Requirement for the Designation of LLC as “Manager-Managed”

Under the Old Act, an LLC was by default member-managed unless the articles of organization state otherwise. Under the New Act, an LLC is by default member-managed unless both (1) the articles of organization and (2) the operating agreement state otherwise. As a result, an existing manager-managed LLC that relied solely on its articles of organization to designate the LLC as manager-managed became member-managed as of January 1, 2014. If the articles of organization state that an LLC is manager-managed, then an amendment to the operating agreement will be required stating the same to comply with the New Act.

Required Approval for Certain Decisions

Depending on the language in the operating agreement, the New Act may effectively limit the authority of a manager to take actions that the manager could have taken prior to 2014. For example, under the New Act, unless otherwise provided in the operating agreement, managers may not take actions outside the ordinary course of business without obtaining the unanimous consent of the members. This default rule is contrary to the intent of many manager-managed LLCs whose operating agreements provided the manager with the maximum amount of control over business decisions regardless of whether such decisions are in the ordinary course of business. Under the New Act, if the operating agreement does not provide for maximum manager control, a minority member could attempt to assert veto power over a manager’s decision by claiming such decision is not in the ordinary course of business. As a result, operating agreements that currently rely on the Old Act may need to be amended to allow managers to avoid disputes with minority members. Additionally, because the New Act does not define “the ordinary course of business,” existing LLCs should consider amending their operating agreement to define “the ordinary course of business.”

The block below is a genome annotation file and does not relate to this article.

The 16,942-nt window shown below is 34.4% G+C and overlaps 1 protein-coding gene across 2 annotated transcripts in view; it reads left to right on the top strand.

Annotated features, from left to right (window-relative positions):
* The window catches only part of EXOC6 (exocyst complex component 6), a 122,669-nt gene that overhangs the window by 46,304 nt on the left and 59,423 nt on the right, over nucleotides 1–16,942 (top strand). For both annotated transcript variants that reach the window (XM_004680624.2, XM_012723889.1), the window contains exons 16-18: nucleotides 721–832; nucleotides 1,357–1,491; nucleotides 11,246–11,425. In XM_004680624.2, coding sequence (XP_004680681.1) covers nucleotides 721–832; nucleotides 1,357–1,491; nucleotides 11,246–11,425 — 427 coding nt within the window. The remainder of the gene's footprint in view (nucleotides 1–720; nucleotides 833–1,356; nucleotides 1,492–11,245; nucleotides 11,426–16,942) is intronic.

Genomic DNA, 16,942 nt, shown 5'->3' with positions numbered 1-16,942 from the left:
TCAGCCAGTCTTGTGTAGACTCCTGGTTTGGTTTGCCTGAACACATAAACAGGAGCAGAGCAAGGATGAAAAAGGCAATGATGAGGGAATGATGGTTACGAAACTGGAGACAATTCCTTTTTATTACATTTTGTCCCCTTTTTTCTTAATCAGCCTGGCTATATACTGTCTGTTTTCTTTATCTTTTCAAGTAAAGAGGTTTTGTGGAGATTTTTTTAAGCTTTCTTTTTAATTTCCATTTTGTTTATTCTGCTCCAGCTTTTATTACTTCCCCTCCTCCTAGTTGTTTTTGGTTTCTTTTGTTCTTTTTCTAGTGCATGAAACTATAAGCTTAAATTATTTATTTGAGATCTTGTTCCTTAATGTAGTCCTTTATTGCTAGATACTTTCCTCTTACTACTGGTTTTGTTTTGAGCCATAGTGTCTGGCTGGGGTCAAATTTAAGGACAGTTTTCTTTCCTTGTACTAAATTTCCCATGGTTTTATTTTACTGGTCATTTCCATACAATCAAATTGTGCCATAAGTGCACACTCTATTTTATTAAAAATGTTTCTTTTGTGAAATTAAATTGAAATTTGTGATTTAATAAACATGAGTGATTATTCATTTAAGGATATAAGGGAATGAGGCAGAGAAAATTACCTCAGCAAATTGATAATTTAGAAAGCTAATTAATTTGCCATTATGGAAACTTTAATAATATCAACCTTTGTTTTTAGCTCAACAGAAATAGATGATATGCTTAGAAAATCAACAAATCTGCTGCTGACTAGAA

Dissociation Triggers and Potential Impact

The New Act provides a list of events that will result in a member’s dissociation, effectively giving an existing member the legal status of a transferee. These events include: (1) death; (2) the appointment of a guardian or conservator for a member of a member-managed LLC; (3) a judicial order that a member of a member-managed LLC is incapable of performing such member’s duties; (4) in the case of a member that is a trust, the distribution of the trust’s interest in the LLC; and (5) a member of a member-managed LLC becomes a debtor in bankruptcy. Additionally, a dissociated member will be automatically removed as a manager.